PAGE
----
If you’re like us, you’re holding on to that STARZ subscription on Amazon Prime and hoping that American Gods will be back any minute. Well, feel free to let it go for a couple months (unless you’ve gotten deep into Black Sails). American Gods won’t be back until 2019.
Chris Albrecht, CEO of STARZ, has this to say:
It’s a difficult show to do, a lot of people to wrangle, so I can’t tell you exactly when the next season is going to air. We’re actively making sure we get it as soon as possible.
That’s fair– but there has been some drama in the meantime.
It didn’t seem like too long after season 1’s successful airing that news came out that showrunners Bryan Fuller and Michael Green left the team, followed shortly by Gillian Anderson, who plays the enigmatic Media.
Fuller and Green parted ways with this dream project after FremantleMedia, the shows production company, refused to add to their already $10 million per-episode budget. Considering the visually divine spectacular they brought to the first season, it stands to reason that these were two artists who know what it should take to make their project come to life. Albrecht insists there is no bad blood between FremantleMedia and the two former-showrunners, too.
They ave been replaced by Hannibal-alumni Jesse Alexander, who has big credits of his own. Neil Gaiman, author of American Gods and producer of the show, fully supports the change, telling Hollywood Reporter:
“He loves and understands the book… he’s dedicated to making future seasons of American Gods as good and as beautiful and as unique as they can be.”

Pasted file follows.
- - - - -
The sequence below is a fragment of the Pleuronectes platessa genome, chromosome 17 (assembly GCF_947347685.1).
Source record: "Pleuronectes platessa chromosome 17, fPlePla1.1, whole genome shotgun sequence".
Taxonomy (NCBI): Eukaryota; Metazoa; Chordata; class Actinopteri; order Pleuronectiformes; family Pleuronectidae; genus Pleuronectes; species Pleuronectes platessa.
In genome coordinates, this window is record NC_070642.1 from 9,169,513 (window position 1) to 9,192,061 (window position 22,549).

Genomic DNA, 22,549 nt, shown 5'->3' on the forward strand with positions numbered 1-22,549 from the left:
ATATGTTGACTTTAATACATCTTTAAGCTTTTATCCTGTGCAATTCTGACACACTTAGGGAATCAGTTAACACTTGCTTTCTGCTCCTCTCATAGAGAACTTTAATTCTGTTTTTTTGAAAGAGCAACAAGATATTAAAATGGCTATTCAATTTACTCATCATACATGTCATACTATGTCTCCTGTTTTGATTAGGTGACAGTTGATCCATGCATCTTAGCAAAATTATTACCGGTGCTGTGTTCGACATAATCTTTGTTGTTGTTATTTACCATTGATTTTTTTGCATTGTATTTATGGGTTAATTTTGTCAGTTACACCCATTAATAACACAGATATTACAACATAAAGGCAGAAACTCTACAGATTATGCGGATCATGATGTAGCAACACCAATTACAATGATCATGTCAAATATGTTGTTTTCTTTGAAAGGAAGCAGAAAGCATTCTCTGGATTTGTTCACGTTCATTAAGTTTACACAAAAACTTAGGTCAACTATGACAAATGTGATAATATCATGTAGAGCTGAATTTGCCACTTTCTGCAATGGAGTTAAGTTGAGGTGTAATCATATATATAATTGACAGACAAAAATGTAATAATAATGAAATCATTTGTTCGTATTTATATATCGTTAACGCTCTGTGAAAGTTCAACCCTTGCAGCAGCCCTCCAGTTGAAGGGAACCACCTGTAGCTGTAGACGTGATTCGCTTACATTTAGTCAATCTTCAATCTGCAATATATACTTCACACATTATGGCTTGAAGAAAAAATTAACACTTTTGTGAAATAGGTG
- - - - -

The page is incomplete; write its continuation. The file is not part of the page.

What can we expect?
Season one ended right on the cusp of greatness: Shadow and Wednesday are on a road trip to the mysterious House on the Rock. That’s a real place, by the way: it’s located in Spring Green, Wisconsin, and yes you can go, and yes you should. I was lucky enough to get the chance to go for the ten-year anniversary of American Gods in 2010. The publishing of the book revitalized this uniquely bizaare tourist trap’s stream of income, and they’ve embraced this fountain of success.
At the anniversary event, Neil Gaiman did some readings before anyone was allowed into the house, and I’ll always recall him saying, “You think I toned up the weirdness of The House on the Rock for the book. When you go inside, you’ll find that I actually toned it down.”
(Side note: this event was also when Gaiman first acknowledged that the book had been optioned as a show!)
You’ll see what I mean in season two.
Most of the old cast is returning, with the exception of Gillian Anderson as Media. She’s been replaced by Kahyun Kim. And actors Dean Winters and Devery Jacobs have been announced as taking on the roles of book-favorites Mr. Town and Sam Black Crow respectively. More new characters are also in development from outside of book land, filling in the blanks of those beautiful Coming to America vingettes. Does that mean we’ll see more Norse gods and goddesses? One can only hope.
Gaiman has promised that season two will be more dangerous than season one, which is about main character Shadow Moon awakening from this hazy dream his life has been and interacting with this world of belief.